To his credit, my husband looked and looked. He looked panicked. We hired temporary child care so I could earn and he could look. We began to see ahead of us a long life of serious toil, just to make ends meet. When we were 53 we’d be scratching the bottom of our savings to pay for college. It wasn’t just the money. It was what the money represented, a life where you squeeze yourself out to the last drop, husked by a system that demands cash in exchange for basic needs, like health care, like education. My friend Elizabeth said, regarding money, “I’m having a second. I just figure there’ll be a way to do it,” and of course she was right. There’s always a way to do it. But at what cost? And why rock the boat, especially when it’s rickety? And, yet, to not rock the boat, to live a life only on the safe side . . . Risk and benefit. Benefit and risk.
Unable to Escape Regret
One night, late, I woke up. I was eight weeks pregnant now. Benjamin had sent out batches of CVs. He was getting worried, his face pale, his arms tensed and hurting. And I woke up, the house dense in its darkness, a single headlight sweeping over our ceiling, then gone. I turned in the bed and he was not there. I found him in his study, staring out the window. Here’s what was strange. It was snowing, and the window was open, and the snow was piling up in drifts on his desk. We couldn’t keep that weather out, you see. His computer was frosted, his pens furred, his hands speckled with white. “Benjamin,” I said, softly. “Benjamin, close the window.”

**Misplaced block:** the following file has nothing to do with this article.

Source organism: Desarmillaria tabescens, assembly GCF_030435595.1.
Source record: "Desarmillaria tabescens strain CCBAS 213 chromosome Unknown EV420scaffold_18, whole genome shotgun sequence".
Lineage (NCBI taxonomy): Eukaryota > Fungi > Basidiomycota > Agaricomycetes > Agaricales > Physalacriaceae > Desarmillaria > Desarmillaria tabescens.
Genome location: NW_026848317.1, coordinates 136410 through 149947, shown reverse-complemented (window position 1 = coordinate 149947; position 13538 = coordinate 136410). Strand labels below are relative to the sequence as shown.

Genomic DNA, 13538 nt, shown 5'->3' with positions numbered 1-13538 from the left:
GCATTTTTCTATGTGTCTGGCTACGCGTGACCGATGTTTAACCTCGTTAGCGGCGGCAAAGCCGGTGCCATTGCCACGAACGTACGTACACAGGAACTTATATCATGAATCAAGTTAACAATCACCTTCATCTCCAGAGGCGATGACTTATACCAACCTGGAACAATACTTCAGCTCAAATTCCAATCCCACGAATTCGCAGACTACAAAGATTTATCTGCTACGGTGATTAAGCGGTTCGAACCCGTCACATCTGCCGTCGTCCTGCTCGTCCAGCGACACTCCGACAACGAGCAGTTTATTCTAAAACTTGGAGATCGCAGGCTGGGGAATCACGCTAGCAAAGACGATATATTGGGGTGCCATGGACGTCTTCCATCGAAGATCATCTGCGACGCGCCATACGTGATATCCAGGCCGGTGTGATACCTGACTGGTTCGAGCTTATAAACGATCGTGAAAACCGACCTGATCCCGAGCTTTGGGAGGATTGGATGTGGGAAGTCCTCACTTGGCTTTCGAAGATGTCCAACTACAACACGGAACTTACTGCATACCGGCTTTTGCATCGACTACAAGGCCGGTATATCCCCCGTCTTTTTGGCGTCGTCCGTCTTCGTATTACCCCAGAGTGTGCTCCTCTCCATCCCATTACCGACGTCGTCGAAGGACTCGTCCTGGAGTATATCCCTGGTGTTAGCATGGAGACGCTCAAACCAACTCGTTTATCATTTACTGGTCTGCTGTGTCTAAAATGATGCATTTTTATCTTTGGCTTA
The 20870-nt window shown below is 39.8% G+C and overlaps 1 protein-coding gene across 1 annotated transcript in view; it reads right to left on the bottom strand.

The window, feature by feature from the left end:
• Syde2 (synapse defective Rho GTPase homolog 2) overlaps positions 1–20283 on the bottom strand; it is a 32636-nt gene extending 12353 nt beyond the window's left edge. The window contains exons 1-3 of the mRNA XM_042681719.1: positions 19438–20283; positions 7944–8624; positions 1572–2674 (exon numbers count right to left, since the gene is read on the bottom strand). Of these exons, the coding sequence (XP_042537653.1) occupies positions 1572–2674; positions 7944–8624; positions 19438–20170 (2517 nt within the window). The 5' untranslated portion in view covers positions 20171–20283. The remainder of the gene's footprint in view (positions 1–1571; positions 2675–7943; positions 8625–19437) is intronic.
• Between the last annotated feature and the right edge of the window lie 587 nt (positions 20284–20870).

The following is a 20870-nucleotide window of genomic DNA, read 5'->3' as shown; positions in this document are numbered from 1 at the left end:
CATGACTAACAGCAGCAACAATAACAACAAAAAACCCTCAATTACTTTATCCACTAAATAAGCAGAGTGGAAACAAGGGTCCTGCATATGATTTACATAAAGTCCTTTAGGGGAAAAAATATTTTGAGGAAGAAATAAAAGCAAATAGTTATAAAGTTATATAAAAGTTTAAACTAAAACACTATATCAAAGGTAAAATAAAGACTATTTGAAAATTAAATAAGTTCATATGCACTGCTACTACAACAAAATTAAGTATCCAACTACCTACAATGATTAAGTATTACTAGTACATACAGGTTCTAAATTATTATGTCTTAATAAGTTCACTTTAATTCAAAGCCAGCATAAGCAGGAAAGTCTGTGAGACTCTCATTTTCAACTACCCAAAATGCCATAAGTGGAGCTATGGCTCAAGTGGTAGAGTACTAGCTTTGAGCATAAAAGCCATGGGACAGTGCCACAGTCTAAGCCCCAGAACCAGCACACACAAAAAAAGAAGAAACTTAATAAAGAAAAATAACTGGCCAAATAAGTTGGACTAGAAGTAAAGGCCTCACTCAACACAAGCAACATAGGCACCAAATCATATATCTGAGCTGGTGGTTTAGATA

“The window’s broken,” he said in a soft voice, and as soon as he said that, I saw the baby recede from me; I saw the baby get very small and distant. I looked at my husband. There was something so sad and strained in his face, and in my face too, I’m sure. And it suddenly occurred to me that either way, no matter what we did, we were going to regret it. “I’m getting an abortion,” I said. I said it more to see what it sounded like, to try it on, but when he turned to me, I saw something hopeful in his eyes.
“We can’t have everything,” he said.
Back in our bedroom, I slid open the night table. I’d put the positive pregnancy test in there, a sort of souvenir. “Zebra,” my daughter had said. Now I saw the stripes as just that: stripes. Two lines. Our limits.
I had an abortion at eight weeks, and I am not proud to say that, god no, not at all. But I needed to protect what was definitely human, at the expense of that which was not. Soon after the abortion, the fatigue and depression ebbed as my hormones returned to normal, my hopefulness returned and my self emerged again, hello. Goodbye.
Today, two years later, I often wonder what that embryo would have been–boy or girl, brown or blue eyed, a cuddle bug or standoffish? Either way, I would have loved it, this I know to be true. But would my marriage and my mind have survived the strain of a second; would I be writing fiction as well as my more marketable magazine pieces; would Clara know how to read and write, skills she acquired early, because of the attention she has gotten? I don’t say these things to make it all sound okay. It’s not okay. Something serious was lost. And something serious would have been gained. An opportunity missed, but a space kept reasonably safe. We are a family that works the way we are.
Excerpted from “Playing House: Notes of a Reluctant Mother” by Lauren Slater. Copyright 2013. Excerpted with permission by Beacon Press.
Lauren Slater‘s seven books also include the short-story collection “Blue Beyond Blue” and “Love Works Like This.” Slater has been the recipient of numerous awards, including a 2004 National Endowments for the Arts Award, multiple inclusions in Best American volumes and a Knight Science Journalism fellowship at the Massachusetts Institute of Technology. Slater was a practicing psychologist for 11 years before embarking on a full-time writing career. She lives and writes in Harvard, Mass.